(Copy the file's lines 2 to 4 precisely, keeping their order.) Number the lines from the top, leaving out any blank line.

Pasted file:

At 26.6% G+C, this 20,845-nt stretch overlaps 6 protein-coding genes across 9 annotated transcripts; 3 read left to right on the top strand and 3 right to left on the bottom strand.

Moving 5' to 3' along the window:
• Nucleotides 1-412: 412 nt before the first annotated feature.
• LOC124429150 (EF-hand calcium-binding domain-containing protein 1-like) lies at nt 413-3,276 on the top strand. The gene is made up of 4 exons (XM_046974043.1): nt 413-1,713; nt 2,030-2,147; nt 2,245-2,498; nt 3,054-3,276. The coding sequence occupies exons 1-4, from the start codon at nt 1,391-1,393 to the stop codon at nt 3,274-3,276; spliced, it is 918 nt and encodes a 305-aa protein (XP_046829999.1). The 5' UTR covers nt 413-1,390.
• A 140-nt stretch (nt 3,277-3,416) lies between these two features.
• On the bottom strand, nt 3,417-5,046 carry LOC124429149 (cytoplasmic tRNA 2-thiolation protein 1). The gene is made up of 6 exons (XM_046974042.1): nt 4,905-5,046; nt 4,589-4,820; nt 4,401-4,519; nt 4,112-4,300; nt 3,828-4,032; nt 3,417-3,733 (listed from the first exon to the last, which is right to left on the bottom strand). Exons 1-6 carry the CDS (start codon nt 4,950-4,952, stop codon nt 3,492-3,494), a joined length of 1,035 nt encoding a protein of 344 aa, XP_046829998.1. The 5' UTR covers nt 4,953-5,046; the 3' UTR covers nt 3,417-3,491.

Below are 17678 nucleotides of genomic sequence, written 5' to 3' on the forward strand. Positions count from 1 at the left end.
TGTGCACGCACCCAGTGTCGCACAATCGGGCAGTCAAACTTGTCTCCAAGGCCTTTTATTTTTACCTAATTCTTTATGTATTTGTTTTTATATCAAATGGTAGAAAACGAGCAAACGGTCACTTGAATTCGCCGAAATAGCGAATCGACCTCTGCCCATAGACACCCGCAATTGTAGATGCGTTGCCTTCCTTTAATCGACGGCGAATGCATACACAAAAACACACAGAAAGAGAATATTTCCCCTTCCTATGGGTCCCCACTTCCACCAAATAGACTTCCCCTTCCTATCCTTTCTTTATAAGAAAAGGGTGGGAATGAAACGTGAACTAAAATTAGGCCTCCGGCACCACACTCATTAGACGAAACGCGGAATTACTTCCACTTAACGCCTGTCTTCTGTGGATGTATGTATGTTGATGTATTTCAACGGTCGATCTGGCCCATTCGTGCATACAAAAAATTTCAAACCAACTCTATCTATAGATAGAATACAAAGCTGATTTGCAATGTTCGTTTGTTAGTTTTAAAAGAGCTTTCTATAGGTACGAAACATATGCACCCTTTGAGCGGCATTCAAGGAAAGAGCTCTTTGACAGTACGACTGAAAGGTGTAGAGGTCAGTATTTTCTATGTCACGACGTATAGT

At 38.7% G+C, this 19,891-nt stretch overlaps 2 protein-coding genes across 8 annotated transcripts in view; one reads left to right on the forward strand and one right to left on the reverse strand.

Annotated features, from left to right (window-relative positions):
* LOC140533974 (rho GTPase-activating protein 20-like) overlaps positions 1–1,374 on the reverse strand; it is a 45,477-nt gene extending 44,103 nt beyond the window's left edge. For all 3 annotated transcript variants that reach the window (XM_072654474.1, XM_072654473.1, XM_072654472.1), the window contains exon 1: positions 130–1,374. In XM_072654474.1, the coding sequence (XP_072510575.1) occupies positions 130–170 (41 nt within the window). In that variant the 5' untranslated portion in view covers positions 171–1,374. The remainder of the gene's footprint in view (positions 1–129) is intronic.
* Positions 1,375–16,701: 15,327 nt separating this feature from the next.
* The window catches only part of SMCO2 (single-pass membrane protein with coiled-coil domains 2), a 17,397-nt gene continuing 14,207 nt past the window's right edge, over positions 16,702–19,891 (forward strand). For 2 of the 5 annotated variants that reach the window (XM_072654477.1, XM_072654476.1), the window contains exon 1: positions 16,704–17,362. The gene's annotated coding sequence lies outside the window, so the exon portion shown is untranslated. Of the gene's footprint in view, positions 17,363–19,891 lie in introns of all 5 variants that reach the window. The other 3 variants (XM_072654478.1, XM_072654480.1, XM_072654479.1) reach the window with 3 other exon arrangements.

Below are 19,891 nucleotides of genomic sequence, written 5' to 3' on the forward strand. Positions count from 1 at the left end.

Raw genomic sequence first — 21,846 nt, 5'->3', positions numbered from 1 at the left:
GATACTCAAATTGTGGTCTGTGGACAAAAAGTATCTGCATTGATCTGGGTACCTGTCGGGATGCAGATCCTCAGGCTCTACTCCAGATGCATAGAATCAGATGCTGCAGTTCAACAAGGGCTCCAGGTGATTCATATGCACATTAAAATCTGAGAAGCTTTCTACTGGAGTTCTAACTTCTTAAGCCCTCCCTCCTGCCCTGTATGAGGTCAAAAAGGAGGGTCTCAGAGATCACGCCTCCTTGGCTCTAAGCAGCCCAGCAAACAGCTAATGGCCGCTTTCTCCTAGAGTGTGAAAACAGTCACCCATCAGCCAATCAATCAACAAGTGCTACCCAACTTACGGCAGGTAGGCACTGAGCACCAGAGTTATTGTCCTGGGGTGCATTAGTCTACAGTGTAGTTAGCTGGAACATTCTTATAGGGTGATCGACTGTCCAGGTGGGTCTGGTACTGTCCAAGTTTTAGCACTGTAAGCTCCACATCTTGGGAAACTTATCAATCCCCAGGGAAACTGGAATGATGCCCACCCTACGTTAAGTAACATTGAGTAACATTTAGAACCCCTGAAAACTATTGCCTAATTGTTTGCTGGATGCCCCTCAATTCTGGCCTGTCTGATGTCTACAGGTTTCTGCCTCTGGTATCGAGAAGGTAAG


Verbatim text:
Moving 5' to 3' along the window:
• Nucleotides 1-412: 412 nt before the first annotated feature.
• LOC124429150 (EF-hand calcium-binding domain-containing protein 1-like) lies at nt 413-3,276 on the top strand. The gene is made up of 4 exons (XM_046974043.1): nt 413-1,713; nt 2,030-2,147; nt 2,245-2,498; nt 3,054-3,276. The coding sequence occupies exons 1-4, from the start codon at nt 1,391-1,393 to the stop codon at nt 3,274-3,276; spliced, it is 918 nt and encodes a 305-aa protein (XP_046829999.1). The 5' UTR covers nt 413-1,390.